I don’t know about you, but most of the time when I ask my players for feedback it’s like squeezing blood from a stone. Even when they’re clearly jazzed about the game, and they mention having had fun, “I had fun” is often about the extent of the feedback that I get.
I’ve found this to be true with so many groups over the years that I don’t think it’s just me — I wouldn’t be surprised if other GMs have this problem, too. And that’s another thing: is it actually a problem?
Assuming that you, like me, think that getting detailed player feedback rocks, what are some of the best ways to go about soliciting it?
Let’s start with “is it a problem?” and go from there. To be clear, I’m not saying that players who don’t jump at the chance to provide feedback are “bad” players — it’s not for everyone. And at the same time, if you wind up a session by asking everyone what they thought of that night’s game, and everyone says that they had a good time (we’ll assume they’re telling the truth), what else do you need? You set out to make sure everyone had fun, and everyone had fun. For some GMs, that’s enough — and there’s nothing wrong with that.
It’s not enough for me, though. I find that meaningful feedback is one of the best ways for me to make my current game more fun in the short term — as well as to improve my GMing in the long term. If you’re in the same camp, here are some suggestions — things you might consider if you’re looking for a bit more detail than, “I had fun,” or, “that sucked.”
1. Ask Detailed Questions: For starters, don’t just ask how the game was — ask about specific aspects of the game, things you thought went particularly well or poorly. As the GM, you’ve probably got a pretty good idea of which bits went well and which didn’t (and you can always jot down notes about this during the game), and by asking detailed questions you’re much more likely to get detailed — and useful — answers.
Edit: As for when to ask for detailed feedback, some folks (like DM T. in the comments) advocate talking about it as soon as the session is done, when everything is fresh in the players’ minds, while others prefer to wait until later on (as Don put it in the comments, “Asking about the game, right then and there, is akin to asking how the sex was while cuddling afterwards.”). If you’re not sure what’s right for your group, try asking a few pretty easy questions right away — if it goes well, chances are you can look for more detail; if not, you know to wait a bit longer next time.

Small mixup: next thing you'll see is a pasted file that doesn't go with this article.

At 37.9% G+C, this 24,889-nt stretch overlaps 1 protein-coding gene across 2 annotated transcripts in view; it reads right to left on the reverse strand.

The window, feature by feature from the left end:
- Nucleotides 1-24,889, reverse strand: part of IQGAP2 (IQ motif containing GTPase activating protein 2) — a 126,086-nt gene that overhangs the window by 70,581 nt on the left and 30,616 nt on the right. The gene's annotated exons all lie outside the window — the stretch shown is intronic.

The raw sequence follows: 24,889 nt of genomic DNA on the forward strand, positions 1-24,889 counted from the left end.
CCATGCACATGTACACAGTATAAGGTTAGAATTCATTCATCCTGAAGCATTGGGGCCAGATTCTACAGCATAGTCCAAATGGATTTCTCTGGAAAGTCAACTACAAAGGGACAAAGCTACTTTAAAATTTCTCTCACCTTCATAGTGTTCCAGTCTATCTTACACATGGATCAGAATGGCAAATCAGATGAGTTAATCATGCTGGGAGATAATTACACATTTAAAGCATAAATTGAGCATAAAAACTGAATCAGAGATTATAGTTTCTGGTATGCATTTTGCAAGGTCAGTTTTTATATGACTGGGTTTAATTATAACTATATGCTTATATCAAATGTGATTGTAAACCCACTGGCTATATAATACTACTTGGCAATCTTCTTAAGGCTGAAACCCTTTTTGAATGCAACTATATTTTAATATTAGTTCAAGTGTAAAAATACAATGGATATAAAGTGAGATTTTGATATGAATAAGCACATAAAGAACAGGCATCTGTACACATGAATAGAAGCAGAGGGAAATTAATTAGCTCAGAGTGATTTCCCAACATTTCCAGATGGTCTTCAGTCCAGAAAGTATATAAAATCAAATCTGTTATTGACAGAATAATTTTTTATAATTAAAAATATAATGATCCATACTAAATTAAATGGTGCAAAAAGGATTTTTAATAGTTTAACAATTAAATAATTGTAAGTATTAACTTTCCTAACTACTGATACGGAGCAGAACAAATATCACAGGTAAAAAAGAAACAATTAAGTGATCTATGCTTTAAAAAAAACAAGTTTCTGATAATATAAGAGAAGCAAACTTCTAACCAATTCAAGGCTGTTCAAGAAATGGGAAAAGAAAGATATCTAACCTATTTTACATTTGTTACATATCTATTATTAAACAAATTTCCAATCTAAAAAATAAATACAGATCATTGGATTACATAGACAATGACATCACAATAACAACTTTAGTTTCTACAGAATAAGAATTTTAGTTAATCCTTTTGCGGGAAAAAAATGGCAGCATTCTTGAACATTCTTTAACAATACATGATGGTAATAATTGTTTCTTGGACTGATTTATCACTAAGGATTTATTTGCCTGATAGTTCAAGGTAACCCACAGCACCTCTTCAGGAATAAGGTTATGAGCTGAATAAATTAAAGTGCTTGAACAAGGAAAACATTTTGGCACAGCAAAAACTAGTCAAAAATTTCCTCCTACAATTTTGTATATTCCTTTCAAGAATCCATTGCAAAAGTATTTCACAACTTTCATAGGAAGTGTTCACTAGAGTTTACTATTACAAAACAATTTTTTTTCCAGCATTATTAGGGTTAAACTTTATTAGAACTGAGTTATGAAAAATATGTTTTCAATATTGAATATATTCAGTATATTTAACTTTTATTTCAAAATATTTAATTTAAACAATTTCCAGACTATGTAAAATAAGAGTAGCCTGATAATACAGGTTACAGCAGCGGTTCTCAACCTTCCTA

2. Follow Through: If you’re going to ask for feedback, you should use it. This is especially true when a player tells you what they didn’t like about the game, but it also applies to positive feedback. Once your players have seen that you not only want to hear what they have to say, but will actually act on it, they’re likely to be inclined to give you more and better feedback. Most of us have had crappy gaming experiences somewhere along the line, and the more recent or frequent those were, the less likely a player is to think you’ll care about their opinion without a bit of proof.
3. Give Feedback to Your Players: Some RPGs are set up to involve a constant, collaborative dialogue between the GM and the players (many of the games that grew out of The Forge, for example), but most aren’t structured that way. In other words, a lot of players aren’t used to giving feedback — which is where providing them with feedback comes in. The idea is to make back-and-forth feedback a regular feature in your game, and getting the ball rolling can go a long way.
This can be a delicate topic, so try to keep your feedback constructive even when you’re responding to something a player did that you’d rather they not do again. Think about what you’d like to hear about the game you just ran, and try to give feedback to your players in the same way.
4. In-Game Rewards: Just like the bonus XP activities I mentioned in “Running a Campaign Website,” offering XP, action points and the like in exchange for robust feedback can be a good form of encouragement. Make it clear at the outset what you’re looking for, and what players who provide it will receive for their efforts.
5. Feedback Forms: If asking your players whether or not they enjoyed the game is zero, this is sixty — handing out (or emailing out) actual paperwork for them to fill out. And as you might expect, it’s not everyone’s cup of tea. If you came to game night to blow off some steam and have fun with your friends, often the last thing that you want to do is fill out forms — that sounds a lot like work.
For some groups, though, this might be the perfect solution — it all depends on what your players are like. I’ve seen at least one thread on EN World about this topic, “Do you survey your players?,” as well as a product that includes feedback forms: Campaign Planner 3, published by Ronin Arts.
Edit: In the comments, Don brought up feedback by proxy — when you ask how things went, one person answers and everyone else just nods. Asking for feedback one-on-one, whether in person or via email, or even through a formal questionnaire, neatly avoids this issue.
Like so many things about gaming, soliciting useful feedback from your players isn’t one size fits all — but with any luck, even if none of these approaches tickle your fancy, they’ll have sparked some ideas that will work for you. I’d love to hear about those ideas in the comments, along with any other suggestions you might have about techniques that have worked with your group.